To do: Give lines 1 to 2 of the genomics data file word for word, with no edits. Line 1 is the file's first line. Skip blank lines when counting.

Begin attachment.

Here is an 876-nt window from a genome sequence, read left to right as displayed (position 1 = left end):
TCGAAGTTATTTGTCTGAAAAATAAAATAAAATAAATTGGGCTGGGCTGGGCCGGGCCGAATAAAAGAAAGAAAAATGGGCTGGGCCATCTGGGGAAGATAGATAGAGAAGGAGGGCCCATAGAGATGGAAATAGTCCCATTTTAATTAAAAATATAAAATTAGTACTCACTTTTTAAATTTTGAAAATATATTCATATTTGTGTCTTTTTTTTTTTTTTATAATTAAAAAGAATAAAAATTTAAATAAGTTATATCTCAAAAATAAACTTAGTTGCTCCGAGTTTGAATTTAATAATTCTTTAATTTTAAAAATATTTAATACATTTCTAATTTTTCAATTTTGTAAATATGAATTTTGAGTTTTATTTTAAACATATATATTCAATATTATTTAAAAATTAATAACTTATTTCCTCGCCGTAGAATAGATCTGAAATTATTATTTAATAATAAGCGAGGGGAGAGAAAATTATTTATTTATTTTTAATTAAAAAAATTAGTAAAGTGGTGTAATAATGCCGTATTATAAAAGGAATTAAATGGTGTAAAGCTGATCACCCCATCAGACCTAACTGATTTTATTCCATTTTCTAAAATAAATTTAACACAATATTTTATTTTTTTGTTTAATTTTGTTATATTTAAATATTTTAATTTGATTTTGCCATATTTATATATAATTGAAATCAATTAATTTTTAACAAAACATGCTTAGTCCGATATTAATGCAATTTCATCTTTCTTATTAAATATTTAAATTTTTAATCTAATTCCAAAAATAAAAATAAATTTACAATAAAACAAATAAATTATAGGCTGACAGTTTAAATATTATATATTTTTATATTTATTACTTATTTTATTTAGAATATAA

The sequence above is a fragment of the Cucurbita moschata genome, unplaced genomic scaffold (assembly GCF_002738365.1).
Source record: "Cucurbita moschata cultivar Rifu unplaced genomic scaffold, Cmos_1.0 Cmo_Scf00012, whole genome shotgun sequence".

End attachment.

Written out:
Here is an 876-nt window from a genome sequence, read left to right as displayed (position 1 = left end):
TCGAAGTTATTTGTCTGAAAAATAAAATAAAATAAATTGGGCTGGGCTGGGCCGGGCCGAATAAAAGAAAGAAAAATGGGCTGGGCCATCTGGGGAAGATAGATAGAGAAGGAGGGCCCATAGAGATGGAAATAGTCCCATTTTAATTAAAAATATAAAATTAGTACTCACTTTTTAAATTTTGAAAATATATTCATATTTGTGTCTTTTTTTTTTTTTTATAATTAAAAAGAATAAAAATTTAAATAAGTTATATCTCAAAAATAAACTTAGTTGCTCCGAGTTTGAATTTAATAATTCTTTAATTTTAAAAATATTTAATACATTTCTAATTTTTCAATTTTGTAAATATGAATTTTGAGTTTTATTTTAAACATATATATTCAATATTATTTAAAAATTAATAACTTATTTCCTCGCCGTAGAATAGATCTGAAATTATTATTTAATAATAAGCGAGGGGAGAGAAAATTATTTATTTATTTTTAATTAAAAAAATTAGTAAAGTGGTGTAATAATGCCGTATTATAAAAGGAATTAAATGGTGTAAAGCTGATCACCCCATCAGACCTAACTGATTTTATTCCATTTTCTAAAATAAATTTAACACAATATTTTATTTTTTTGTTTAATTTTGTTATATTTAAATATTTTAATTTGATTTTGCCATATTTATATATAATTGAAATCAATTAATTTTTAACAAAACATGCTTAGTCCGATATTAATGCAATTTCATCTTTCTTATTAAATATTTAAATTTTTAATCTAATTCCAAAAATAAAAATAAATTTACAATAAAACAAATAAATTATAGGCTGACAGTTTAAATATTATATATTTTTATATTTATTACTTATTTTATTTAGAATATAA